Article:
LONG BRANCH — Developer Isaac Chera, principal in Takanassee Beach Club LLC, and a group of professionals presented informal plans for an upscale, 13- unit development at the former beach club site during the July 16 meeting of the Long Branch Planning Board.
“We are looking for more of a contemporary, Malibu-style beach house with glass facing the beach,” architect José Ramirez said.
“It is modern glass beach houses facing the ocean. We are going to incorporate a lot of wood and glass and stone in the design of the house.”
Ramirez said the project would include five single-family homes overlooking the oceanfront and eight duplex units on the west side of the property, located just north of Lake Takanassee on the east side of Ocean Avenue.
Each of the single-family homes would be between 6,000 and 7,500 square feet, with underground parking and a pool. The fourstory homes would each have four bedrooms.
Chera acquired the Takanassee Beach Club property for just under $18 million in 2007.
In 2008, the developer received a Coastal Area Facilities Review Act (CAFRA) permit from the state Department of Environmental Protection to develop the site, which was known during the 1800s as Life Saving Station No. 5.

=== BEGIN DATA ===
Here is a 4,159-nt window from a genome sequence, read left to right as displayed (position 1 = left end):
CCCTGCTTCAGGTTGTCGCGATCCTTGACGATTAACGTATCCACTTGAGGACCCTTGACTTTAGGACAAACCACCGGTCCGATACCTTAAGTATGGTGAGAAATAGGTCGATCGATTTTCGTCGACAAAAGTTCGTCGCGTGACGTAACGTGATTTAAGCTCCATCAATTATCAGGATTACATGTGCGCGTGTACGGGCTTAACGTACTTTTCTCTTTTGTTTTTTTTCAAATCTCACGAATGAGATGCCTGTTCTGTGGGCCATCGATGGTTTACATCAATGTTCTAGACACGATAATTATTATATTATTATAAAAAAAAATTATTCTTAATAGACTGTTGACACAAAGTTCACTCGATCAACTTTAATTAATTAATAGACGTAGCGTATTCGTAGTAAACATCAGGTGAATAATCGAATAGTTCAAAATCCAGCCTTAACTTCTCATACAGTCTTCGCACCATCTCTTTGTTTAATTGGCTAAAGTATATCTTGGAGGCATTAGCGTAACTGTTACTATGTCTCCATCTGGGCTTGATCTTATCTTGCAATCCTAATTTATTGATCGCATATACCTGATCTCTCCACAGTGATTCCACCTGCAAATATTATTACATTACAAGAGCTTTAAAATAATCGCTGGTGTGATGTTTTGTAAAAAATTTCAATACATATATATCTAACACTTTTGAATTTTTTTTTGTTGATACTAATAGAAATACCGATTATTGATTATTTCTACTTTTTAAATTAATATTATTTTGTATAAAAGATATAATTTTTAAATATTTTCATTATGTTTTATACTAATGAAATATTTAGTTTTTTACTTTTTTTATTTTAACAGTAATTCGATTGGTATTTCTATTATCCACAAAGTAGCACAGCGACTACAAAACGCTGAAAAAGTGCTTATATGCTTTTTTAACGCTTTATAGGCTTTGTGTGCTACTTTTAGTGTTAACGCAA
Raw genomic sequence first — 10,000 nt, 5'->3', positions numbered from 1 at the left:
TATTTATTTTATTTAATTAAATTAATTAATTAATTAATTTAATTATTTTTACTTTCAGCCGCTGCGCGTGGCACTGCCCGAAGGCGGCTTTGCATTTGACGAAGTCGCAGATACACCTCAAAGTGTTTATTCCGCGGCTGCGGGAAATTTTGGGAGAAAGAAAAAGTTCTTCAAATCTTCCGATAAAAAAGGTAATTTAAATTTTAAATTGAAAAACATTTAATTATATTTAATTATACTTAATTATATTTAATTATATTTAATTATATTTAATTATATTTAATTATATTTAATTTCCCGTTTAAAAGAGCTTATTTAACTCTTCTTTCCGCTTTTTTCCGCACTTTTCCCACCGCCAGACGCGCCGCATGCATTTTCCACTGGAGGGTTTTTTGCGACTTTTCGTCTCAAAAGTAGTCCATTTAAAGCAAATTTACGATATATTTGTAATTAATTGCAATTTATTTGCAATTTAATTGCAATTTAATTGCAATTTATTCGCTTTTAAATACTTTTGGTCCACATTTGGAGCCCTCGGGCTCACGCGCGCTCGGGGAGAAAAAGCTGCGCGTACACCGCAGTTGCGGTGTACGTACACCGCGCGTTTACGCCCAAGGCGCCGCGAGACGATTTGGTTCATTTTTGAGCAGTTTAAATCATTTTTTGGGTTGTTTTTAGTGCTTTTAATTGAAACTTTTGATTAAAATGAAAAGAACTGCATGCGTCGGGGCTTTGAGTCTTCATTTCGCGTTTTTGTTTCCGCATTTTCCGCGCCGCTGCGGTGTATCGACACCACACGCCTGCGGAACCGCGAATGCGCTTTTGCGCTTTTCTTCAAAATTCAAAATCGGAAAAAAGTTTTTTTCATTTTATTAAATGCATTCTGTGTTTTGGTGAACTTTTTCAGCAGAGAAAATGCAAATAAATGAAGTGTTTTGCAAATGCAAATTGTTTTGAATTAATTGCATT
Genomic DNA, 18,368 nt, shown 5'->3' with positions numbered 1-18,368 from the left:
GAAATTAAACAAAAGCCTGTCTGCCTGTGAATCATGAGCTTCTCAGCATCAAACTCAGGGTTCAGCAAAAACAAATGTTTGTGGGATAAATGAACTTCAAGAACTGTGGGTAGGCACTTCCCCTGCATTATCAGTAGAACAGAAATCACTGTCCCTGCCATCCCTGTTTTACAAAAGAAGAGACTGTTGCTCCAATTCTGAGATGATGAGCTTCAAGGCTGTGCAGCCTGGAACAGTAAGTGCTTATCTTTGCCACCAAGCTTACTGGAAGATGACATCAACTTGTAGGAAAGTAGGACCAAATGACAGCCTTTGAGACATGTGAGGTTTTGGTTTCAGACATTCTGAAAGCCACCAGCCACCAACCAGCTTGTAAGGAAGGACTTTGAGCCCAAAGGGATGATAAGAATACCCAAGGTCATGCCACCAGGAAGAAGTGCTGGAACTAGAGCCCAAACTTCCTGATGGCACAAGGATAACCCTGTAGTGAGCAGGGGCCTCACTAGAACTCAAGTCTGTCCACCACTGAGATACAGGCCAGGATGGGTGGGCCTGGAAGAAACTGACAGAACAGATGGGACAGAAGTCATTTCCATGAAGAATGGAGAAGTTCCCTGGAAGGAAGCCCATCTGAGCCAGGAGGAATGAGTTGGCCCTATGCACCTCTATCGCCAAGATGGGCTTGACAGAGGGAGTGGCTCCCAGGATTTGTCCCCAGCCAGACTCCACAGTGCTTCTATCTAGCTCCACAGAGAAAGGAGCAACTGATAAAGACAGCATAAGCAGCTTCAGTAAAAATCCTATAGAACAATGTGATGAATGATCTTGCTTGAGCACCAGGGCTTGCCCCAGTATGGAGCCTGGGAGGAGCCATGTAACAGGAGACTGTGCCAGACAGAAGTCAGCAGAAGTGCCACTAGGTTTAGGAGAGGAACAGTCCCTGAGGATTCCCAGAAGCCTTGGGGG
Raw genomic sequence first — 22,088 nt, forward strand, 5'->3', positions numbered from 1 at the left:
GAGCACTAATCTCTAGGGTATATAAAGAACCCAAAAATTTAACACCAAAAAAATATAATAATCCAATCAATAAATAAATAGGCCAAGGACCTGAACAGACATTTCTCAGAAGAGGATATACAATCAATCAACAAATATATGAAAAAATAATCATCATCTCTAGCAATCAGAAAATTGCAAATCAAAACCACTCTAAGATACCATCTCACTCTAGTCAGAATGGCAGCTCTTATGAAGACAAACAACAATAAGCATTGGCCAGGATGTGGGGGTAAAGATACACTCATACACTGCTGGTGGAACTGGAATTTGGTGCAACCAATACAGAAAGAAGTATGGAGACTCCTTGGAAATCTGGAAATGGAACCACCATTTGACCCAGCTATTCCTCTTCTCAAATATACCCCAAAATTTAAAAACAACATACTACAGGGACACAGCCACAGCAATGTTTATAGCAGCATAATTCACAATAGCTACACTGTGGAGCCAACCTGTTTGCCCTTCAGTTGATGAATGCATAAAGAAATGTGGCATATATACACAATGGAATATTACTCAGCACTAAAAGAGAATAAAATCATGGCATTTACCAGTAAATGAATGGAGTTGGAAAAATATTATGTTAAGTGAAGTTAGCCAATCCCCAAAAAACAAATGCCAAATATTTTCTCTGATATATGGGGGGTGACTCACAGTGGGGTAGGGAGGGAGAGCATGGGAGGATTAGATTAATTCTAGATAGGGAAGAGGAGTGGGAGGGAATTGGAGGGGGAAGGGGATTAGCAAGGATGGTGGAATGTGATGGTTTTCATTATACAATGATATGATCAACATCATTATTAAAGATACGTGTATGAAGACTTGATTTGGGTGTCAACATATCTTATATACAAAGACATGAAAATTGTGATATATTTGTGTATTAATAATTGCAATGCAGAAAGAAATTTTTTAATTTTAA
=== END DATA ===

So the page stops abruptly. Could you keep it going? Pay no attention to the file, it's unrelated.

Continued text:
Under the CAFRA permit, Chera was required to restore and maintain one of the three historic buildings on-site, while securing a home for two of the buildings.
Over the next five years, Chera drew criticism from the historical preservation community for not complying with the terms of the permit and failing to maintain the buildings.
In 2012, two of the deteriorating buildings — the 1877 Captain’s House and the circa-1903 Port Huron House — were moved to a private residence on Ocean Avenue. Plans called for restoring the 1897 boathouse and incorporating it into the new development. However, it was destroyed by the Oct. 29 superstorm.
Plans call for the Lake Takanassee development to be built in the C-4 district, where waterfront, mixed-use development is permitted.
“Under that criteria, we are allowed a mix of residential use, so it is all conforming,” project engineer Dan Doughtery said.
The proposal would require variances for density since the plan calls for fewer units than the city’s ordinance permits.
According to Doughtery, zoning ordinances allow between 10 and 30 units per acre, and the 13 units proposed would sit on 4.7 acres.
“Understandably, we have a much smaller development footprint,” he said.
“We are under the 10 [units per acre]. We fall to 2.7 units per square acre.”
The proposal also would require approval of a variance for interior road setbacks and another for setbacks less than 200 feet from the ocean water.
According to Ramirez, construction of the housing units would comply with post- Sandy building codes.
After the informal hearing, the developer requested that the board schedule a meeting for presentation of a formal application this fall.